Other veteran market-watchers had similar comments. The Dow was down 123 points, which wasn't in itself so unusual, but the internal action was terrible. Richard Russell commented after the close that the action was “a really mean mark today, with my PTI close to a bear signal, and Lowry's also close to a major sell signal. I still get the feeling that complacency rules. Today was what I call a semi-crash day.” On the subject of complacency, Investors Intelligence reports that the majority of investment advisors have been bullish now for 154 weeks, which is the longest bullish stretch in the 42 years the figures have been tracked. Joe Granville described Wednesday as having “the most bearish reversal patterns that I have ever seen in one day,” which is an interesting statement even for a perennial bear.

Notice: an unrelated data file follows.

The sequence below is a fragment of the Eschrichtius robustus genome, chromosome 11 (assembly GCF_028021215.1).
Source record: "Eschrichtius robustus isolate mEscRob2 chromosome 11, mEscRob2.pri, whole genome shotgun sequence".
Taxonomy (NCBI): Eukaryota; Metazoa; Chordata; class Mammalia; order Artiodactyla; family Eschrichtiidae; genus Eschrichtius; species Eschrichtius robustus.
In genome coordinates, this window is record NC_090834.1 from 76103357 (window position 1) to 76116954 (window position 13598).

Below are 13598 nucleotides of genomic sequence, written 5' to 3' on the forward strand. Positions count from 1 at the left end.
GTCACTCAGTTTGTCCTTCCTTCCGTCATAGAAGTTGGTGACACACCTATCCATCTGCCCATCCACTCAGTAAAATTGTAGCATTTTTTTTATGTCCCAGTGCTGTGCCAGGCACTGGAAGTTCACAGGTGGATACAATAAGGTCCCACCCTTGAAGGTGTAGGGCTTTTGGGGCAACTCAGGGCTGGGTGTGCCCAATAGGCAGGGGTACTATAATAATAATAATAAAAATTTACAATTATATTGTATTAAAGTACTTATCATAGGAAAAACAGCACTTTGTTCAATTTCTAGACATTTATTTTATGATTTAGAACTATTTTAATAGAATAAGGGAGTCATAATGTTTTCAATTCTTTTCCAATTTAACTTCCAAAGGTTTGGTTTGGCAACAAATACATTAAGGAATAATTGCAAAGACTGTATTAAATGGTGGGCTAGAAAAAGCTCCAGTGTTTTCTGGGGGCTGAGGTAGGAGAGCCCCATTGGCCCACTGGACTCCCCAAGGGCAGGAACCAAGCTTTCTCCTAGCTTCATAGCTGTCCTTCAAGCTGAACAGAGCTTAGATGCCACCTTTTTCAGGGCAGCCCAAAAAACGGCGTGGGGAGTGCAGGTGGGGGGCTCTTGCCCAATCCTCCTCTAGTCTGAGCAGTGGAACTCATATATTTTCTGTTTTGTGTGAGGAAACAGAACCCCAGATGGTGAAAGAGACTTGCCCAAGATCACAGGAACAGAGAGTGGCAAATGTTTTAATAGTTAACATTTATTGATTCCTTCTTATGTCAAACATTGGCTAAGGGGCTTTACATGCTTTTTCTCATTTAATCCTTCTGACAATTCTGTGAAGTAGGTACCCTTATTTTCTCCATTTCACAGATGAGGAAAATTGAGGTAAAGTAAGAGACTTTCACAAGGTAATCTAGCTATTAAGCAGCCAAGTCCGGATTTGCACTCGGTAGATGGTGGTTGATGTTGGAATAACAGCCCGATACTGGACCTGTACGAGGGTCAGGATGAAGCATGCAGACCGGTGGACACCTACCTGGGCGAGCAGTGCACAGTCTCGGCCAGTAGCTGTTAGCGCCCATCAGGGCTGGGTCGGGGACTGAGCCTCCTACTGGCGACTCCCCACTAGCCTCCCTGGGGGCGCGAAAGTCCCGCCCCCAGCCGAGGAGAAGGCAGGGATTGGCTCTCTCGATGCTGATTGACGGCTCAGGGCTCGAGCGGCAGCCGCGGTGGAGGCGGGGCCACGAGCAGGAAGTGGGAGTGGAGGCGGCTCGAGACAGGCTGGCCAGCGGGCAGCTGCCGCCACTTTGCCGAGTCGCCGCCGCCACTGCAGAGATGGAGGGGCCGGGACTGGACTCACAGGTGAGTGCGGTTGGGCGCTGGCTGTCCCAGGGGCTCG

Quality of Internals

I've frequently noted that there are many points in history when stocks have been overvalued and continued to advance, and others where stocks were overvalued and dropped like a rock. When I looked back carefully over market history, I concluded that what distinguishes these outcomes, on the whole, is the broad quality of prevailing market action. Robust markets have a sort of “uniformity” to them. You might see periodic declines, even sharp ones from time to time, but the health of the market is expressed in the form of resilient internals – volume tends to expand on rallies and contract on declines except on occasional “washout” days, breadth remains fairly good as measured by advancing versus declining issues, large divergences don't emerge in the behavior of various industry groups (spreads which otherwise would contain information about whatever factors those industries don't share in common), new lows don't spike higher, and even if they do exceed new highs on a given day, they remain relatively small in number, major indices tend to hold prior intermediate lows, or if they fail, the failures are unconfirmed by other measures, and on and on.